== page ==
EDITORIAL: Modfest returns
So far this semester, the Brandeis social scene has experienced a gaping void left by the absence of Modfest. But, due to the hard work of many students, this void is now slated to be filled on Dec. 10. Last week, Union senators held a town hall-style meeting in Mod 23 to discuss the reinstatement of Modfest. Mod senator Dilip Sidhu '05 explained new security procedures agreed upon by the campus police along with students. In a gesture of cooperation, Mr. Sidhu collected signatures from a representative of each Mod acknowledging that residents will comply with the new Modfest security precautions.
Starting with the unfortunate announcement of Modfest's cancellation in October, students rallied together to ensure the future of the popular event. This page would like to recognize the efforts of all the students whose hard work will enable the entire student body to enjoy a much beloved tradition.
The Union government, particularly Mr. Sidhu, was instrumental in the plight to save Modfest. Initially, Mr. Sidhu circulated a petition via e-mail to gauge the sentiments of his fellow students. Then, over the following two months, the Union met with the departments of Student Life and Public Safety to negotiate a plan for a Modfest that would satisfy both the students' needs and the administration's concerns regarding safety and noise pollution.
After much deliberation and discussion of alternative options, the Union and the administration finally came to an agreement on a Modfest with updated policies, including the centralization of alcohol distribution and the restriction of side parties.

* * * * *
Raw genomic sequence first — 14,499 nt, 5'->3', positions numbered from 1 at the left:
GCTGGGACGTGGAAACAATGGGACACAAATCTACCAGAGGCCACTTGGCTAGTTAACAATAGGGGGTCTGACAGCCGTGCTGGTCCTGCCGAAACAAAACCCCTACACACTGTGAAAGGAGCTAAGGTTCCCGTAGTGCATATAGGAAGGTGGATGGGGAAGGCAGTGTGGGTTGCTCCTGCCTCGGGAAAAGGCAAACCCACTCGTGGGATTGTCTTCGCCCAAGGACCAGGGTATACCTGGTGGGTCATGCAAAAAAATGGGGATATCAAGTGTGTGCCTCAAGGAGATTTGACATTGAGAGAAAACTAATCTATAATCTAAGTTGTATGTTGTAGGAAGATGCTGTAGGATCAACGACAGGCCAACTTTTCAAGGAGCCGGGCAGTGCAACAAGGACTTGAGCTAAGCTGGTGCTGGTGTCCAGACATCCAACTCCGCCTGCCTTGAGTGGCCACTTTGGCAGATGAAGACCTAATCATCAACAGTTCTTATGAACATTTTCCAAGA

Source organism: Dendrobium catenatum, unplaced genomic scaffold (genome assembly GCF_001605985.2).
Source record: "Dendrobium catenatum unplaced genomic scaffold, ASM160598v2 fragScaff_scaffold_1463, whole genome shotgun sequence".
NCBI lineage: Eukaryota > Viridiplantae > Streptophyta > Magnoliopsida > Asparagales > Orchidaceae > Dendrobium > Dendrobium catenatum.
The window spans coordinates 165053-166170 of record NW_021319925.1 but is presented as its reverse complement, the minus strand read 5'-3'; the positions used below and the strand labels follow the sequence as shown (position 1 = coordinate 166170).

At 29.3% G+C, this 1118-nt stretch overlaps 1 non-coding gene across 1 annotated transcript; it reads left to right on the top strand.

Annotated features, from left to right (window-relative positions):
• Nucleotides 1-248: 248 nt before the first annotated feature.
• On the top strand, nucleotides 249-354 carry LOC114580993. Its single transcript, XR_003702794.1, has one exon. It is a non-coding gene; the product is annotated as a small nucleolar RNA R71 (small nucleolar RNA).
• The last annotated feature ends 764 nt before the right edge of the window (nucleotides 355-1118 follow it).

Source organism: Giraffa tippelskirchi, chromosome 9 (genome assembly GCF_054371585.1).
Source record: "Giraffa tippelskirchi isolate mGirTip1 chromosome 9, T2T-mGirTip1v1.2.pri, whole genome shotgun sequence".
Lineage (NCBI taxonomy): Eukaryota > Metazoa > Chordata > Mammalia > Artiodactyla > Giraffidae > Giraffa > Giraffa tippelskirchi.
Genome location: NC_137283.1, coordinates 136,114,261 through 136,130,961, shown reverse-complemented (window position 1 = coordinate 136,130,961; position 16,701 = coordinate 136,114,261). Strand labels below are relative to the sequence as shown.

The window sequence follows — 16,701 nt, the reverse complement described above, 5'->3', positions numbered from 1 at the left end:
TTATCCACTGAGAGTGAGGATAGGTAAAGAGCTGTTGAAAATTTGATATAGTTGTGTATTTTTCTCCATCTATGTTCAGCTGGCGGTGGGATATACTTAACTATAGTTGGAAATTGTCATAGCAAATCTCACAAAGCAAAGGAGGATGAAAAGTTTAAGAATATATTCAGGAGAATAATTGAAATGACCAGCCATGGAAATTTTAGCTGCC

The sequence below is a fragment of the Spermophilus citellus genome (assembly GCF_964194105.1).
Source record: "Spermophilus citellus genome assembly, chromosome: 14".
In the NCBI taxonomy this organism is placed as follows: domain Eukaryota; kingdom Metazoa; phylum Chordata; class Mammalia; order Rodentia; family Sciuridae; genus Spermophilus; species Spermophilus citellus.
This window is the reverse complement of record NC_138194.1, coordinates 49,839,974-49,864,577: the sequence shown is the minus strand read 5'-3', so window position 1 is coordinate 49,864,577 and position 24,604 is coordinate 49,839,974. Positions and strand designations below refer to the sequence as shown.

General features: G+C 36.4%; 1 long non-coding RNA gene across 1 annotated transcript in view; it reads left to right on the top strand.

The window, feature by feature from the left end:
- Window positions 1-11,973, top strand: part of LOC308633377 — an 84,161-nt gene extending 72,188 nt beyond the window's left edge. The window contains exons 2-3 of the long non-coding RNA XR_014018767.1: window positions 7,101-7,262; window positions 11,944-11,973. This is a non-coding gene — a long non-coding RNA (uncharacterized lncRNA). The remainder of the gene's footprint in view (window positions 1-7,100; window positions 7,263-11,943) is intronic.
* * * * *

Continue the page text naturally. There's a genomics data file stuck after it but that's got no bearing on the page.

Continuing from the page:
Along with the dedication of the students involved in the effort to resuscitate Modfest, we would also like to recognize the commitment of Assistant Dean of Student Life Alwina Bennett in making sure that students will not be deprived of festivities this semester. The willingness of the administration in general to working with students to find a viable compromise is also commendable.
It is important for students to be able to have a good time in a safe environment. But perhaps most significant is that organized and responsible students, along with dedicated administrators and staff, were able to discuss, plan and compromise in order to bring about real results. This effort should be an example to the University of how concrete change can be made in the community through productive communication and organized action.